In any case, back to the shutdown angle: Lots of swells ogling the strippers, squeezed in their tuxedos, all dressed up for the opening night reception...even saw super-lawyer Kenneth Feinberg in a tuxedo...a true convention of the 1 percent...subsidized
 by US Taxpayers locked out of the National Zoo, National Mall, and WWII Memorial.

Vets Liberate WWII Memorial...

Agustin Blazquez: How To Recognize A Dictator

Do you know how to recognize a dictator?
Dictators are extremely protective and secretive of their past and associations.  They are narcissists, they are deceptive, and they are pathological liars.  They blame others for their failures.
They promise change and a better future with greater benefits to the needy, thereby creating a dependent class.
At the same time, dictators create a ruling elite with salaries and privileges denied to the rest of the population—buying their unconditional loyalty while putting them under constant surveillance, because dictators cannot trust anyone.  They are unforgiving, vindictive and vengeful, punishing anyone who gets in their way.  No one is safe.
Dictators use character assassination, and when completely in control, with absolute power, they do not hesitate to repress and oppress, using imprisonment, “reeducation” and murder.  Their only moral code is self-aggrandizement.
Dictators change the education system into indoctrination machinery, in order to create obedient citizen-robots who adapt to live under a quasi-military discipline where they cannot complain and must accept all of the dictator’s demands: low salaries, meager diet, poor housing and deficient “free” health care.  The new dependent class is “trained” to support him—the provider.
A dictator thinks of his population as a tool to maximize his power.
Dictatorships can happen in any country in the world.  All it takes is someone for whom power is a narcotic to get a foothold in circumstances ripe for accepting a  new leader.  No country is immune.  People fall for dictators out of ignorance.
Not far from America’s shore is the island of Cuba.  In spite of many warnings from War World II European immigrants who used their experience to easily identify that the new ruler was taking his country in a far left direction, Cubans were convinced:  “It can’t happen here.”  But it did.
His name was Fidel Castro.  He promised changes, and he certainly delivered them.  He ruined that prosperous island which, in 1958, ranked 29 among world economies.  His regime has lasted for 54 years and counting.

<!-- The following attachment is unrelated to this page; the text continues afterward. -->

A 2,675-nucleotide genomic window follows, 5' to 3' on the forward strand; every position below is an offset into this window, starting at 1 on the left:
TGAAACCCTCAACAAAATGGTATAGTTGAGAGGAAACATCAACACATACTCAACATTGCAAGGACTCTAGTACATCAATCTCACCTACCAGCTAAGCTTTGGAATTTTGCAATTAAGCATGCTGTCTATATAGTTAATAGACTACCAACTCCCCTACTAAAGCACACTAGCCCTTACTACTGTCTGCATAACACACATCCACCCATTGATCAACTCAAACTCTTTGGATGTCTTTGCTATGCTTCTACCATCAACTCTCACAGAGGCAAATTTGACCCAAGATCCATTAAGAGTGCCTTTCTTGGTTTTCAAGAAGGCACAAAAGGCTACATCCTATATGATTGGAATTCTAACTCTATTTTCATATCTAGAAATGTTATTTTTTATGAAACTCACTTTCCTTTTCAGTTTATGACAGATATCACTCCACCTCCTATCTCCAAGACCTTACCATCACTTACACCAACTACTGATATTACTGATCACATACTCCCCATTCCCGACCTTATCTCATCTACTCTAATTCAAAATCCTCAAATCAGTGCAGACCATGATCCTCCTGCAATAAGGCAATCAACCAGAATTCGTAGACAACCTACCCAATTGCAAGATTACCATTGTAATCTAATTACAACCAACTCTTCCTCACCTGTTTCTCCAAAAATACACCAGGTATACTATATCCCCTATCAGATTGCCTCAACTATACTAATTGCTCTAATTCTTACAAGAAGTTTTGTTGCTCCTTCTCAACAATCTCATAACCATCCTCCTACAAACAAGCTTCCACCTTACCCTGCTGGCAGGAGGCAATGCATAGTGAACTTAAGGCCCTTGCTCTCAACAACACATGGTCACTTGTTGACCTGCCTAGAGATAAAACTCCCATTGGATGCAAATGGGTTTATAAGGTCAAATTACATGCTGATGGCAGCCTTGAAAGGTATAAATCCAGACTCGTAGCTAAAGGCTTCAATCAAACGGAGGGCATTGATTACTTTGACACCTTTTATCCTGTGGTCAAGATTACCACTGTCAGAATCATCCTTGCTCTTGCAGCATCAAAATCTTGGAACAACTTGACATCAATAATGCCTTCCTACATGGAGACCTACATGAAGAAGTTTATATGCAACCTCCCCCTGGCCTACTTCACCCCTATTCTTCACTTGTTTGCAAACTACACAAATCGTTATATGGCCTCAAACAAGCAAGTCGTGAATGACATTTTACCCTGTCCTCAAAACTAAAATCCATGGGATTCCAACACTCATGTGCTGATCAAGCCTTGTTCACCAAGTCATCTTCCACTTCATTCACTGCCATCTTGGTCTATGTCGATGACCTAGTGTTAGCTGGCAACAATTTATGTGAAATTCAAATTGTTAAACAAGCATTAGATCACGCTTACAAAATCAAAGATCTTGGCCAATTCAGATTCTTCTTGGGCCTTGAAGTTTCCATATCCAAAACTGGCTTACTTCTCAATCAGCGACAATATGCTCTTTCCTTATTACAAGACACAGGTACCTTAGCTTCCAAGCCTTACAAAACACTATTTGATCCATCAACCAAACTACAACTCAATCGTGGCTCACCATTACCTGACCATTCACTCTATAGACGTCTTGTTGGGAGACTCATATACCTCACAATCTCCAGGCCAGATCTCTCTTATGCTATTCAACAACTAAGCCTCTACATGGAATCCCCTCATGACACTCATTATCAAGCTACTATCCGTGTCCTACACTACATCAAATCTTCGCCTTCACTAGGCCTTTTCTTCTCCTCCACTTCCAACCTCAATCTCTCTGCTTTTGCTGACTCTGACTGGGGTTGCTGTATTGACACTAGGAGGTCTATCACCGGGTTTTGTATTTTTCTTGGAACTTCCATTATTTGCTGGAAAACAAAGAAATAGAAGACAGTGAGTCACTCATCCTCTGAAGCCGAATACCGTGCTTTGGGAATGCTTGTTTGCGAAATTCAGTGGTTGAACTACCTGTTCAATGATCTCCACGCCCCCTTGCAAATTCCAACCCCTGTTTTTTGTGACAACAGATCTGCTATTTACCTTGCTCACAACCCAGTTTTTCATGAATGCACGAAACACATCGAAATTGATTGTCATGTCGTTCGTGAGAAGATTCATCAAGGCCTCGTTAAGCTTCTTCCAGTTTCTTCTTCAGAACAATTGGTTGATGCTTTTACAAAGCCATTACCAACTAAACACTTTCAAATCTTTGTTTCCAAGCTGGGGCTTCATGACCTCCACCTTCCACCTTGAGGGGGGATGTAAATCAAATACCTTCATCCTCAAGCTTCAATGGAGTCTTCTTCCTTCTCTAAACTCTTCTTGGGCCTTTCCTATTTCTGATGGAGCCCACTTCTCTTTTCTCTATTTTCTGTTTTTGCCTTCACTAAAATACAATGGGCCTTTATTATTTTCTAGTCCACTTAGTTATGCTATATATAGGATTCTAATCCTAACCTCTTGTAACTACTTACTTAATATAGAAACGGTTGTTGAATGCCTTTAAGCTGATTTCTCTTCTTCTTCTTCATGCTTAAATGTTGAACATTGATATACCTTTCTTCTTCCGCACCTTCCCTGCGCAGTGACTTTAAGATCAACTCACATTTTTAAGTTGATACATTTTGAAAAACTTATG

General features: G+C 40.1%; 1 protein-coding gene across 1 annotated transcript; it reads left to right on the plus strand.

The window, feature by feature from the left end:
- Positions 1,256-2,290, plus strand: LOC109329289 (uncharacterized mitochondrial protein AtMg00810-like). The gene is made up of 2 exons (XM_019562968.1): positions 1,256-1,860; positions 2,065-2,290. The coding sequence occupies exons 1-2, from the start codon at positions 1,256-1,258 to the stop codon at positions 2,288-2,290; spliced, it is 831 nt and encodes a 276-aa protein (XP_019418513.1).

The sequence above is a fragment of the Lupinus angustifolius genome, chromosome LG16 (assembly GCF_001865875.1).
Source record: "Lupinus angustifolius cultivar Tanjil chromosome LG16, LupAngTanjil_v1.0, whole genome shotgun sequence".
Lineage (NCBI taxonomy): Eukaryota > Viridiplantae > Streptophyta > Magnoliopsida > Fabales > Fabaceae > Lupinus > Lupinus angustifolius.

Agustin Blazquez has produced and directed 10 independent documentaries. The last one, titled CONNECTING THE DOTS (2012), is an expose of the Obama administration.  See preview at:  /  Available at:

Tuesday, October 08, 2013

The DiploMad 2.0: Progressivism, Chaos, Tyranny, and the Community O...

The DiploMad 2.0: Progressivism, Chaos, Tyranny, and the Community O...In sum, what do we see? We see the community organizer tactic of using lies, chaos, and the uncertainty that flows as tools of blackmail and extortion. The progressives have moved into almost every aspect of our lives, and when they encounter resistance to further encroachment, they threaten us by shutting down the other services on which they have made us dependent. It's blackmail, pure and simple. We have the extraordinary spectacle of an American President predicting economic disaster and warning Wall Street of tough times to come if he does not get his way. We have a President pushing the stock market to crash, and dissuading businesses from investing and creating jobs, all over a dispute about his seriously flawed health care policy. He, again, is the Chicago community organizer threatening the local landlord or McDonald's franchise with instability, violence, and disruption if he does not get what he wants. Imagine what he can do to you, if he controls your health care.

Chaos in the service of tyranny. The only way to defeat this is to stop the encroachment of government on our lives and begin a serious campaign of rollback.

Sunday, October 06, 2013

Eliyho Matz: Sometimes a Knish is Just a Knish...



Knish Me, I’m Jewish!
                                             [As Taken From the Internet]

         The documentary, If Knishes Can Talk, by Heather Quinlan, has just débuted at various places around New York City, as well as around the country.  In her film, Quinlan wanders throughout New York City to explore the English accents and dialects of its residents, and through her exploration of the boroughs she finds a diversity that brings the audience to what Marshall McLuhan was saying all along, that “the medium is the message.”  And what exactly this message is I will try to explain.  In her documentary, Quinlan’s subjects, a variety of diverse and engaging New Yorkers, serve to represent the unique way in which the New York region speaks, talks, and expresses itself in New York English.  The documentary is funny and educational.  The filmmaker has done an interesting job filming and exploring New Yorkers in their use of a common lingo, English.